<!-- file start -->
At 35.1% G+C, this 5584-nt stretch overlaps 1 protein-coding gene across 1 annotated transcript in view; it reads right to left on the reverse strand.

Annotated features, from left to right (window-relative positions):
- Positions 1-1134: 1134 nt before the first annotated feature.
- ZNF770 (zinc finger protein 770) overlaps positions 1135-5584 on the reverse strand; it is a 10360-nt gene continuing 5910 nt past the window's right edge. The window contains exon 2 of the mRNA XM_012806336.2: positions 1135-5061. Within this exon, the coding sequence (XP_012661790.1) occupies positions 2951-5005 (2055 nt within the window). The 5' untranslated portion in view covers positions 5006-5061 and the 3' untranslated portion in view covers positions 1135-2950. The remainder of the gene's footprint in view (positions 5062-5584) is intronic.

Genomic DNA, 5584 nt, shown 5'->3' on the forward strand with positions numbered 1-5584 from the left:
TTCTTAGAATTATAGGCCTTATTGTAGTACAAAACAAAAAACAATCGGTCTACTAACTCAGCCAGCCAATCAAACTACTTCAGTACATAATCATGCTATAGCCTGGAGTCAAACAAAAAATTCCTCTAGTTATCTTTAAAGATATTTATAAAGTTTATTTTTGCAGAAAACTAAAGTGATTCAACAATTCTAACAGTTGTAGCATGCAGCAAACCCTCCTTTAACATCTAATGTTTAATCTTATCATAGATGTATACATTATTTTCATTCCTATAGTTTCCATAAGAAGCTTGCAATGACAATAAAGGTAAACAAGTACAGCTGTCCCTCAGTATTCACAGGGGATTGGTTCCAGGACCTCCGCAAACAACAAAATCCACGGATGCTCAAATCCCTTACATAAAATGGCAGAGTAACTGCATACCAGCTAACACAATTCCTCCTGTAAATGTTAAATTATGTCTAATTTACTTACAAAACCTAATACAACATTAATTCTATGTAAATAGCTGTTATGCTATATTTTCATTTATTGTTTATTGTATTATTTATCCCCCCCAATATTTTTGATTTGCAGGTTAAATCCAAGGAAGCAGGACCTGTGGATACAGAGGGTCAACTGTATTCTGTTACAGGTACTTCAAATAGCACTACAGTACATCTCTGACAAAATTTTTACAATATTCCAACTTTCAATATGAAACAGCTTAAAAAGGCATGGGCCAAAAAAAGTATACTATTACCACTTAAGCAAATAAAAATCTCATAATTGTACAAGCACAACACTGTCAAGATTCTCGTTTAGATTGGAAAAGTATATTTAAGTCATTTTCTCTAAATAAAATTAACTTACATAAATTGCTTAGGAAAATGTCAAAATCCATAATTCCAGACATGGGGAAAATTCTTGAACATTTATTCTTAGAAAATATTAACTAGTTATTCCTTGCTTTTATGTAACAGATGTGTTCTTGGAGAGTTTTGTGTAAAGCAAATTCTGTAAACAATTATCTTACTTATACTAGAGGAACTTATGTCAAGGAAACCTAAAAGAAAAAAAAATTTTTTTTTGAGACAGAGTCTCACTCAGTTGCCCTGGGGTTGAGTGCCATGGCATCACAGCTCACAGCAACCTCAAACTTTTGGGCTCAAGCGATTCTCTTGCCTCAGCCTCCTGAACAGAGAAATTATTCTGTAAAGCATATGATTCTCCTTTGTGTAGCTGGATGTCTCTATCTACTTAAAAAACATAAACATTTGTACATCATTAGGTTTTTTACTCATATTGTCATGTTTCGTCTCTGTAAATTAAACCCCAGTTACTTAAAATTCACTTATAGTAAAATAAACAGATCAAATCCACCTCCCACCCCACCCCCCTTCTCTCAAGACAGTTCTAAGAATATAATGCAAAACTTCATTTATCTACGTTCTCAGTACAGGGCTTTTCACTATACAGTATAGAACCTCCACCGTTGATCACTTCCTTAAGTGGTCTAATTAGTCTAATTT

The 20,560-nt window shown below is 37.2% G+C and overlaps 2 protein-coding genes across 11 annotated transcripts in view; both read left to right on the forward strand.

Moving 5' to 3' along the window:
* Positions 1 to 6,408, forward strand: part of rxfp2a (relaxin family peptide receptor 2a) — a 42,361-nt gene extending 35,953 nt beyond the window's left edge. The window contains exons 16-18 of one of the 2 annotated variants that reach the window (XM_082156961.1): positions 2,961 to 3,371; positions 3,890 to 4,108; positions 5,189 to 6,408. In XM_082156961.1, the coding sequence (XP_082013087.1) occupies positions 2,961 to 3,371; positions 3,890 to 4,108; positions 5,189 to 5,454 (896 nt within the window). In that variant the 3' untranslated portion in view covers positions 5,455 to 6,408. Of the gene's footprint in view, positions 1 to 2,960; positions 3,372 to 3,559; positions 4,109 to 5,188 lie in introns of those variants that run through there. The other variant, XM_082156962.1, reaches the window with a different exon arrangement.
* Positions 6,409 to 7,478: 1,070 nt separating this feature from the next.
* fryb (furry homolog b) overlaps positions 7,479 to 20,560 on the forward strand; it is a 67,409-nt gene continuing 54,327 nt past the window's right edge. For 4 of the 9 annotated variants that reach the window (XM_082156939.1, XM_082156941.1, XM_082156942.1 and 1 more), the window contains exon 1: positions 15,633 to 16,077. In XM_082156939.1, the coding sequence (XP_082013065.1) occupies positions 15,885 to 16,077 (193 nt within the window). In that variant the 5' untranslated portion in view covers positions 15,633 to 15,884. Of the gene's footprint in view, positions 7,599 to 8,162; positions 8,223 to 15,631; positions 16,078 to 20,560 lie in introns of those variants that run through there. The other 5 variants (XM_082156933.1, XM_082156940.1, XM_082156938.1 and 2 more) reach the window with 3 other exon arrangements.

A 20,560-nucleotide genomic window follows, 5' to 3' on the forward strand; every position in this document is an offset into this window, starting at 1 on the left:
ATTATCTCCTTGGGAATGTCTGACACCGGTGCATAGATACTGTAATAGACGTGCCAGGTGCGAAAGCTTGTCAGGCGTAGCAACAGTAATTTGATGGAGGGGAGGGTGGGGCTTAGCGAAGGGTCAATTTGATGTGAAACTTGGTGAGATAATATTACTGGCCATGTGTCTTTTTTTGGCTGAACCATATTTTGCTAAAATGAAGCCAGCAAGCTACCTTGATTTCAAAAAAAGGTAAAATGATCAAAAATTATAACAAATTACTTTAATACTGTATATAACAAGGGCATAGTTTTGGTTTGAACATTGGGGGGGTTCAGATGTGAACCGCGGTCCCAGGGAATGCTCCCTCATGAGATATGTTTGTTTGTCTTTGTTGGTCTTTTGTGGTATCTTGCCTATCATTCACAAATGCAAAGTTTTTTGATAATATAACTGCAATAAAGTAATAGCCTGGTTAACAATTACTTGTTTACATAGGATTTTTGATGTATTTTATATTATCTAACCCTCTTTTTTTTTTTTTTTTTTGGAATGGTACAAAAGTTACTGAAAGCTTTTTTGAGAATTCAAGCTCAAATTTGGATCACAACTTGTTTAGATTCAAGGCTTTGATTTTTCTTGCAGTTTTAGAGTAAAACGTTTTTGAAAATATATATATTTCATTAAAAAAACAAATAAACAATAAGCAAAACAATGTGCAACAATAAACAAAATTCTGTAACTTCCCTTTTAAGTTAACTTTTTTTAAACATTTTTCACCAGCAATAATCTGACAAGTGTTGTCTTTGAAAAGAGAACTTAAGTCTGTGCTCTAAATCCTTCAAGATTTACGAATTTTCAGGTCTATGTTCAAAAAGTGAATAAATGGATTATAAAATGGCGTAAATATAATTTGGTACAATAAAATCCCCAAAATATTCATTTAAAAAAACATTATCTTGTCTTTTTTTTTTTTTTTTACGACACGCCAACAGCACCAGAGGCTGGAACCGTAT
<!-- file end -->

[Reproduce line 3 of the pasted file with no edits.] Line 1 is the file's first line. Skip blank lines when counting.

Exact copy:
- Positions 1-1134: 1134 nt before the first annotated feature.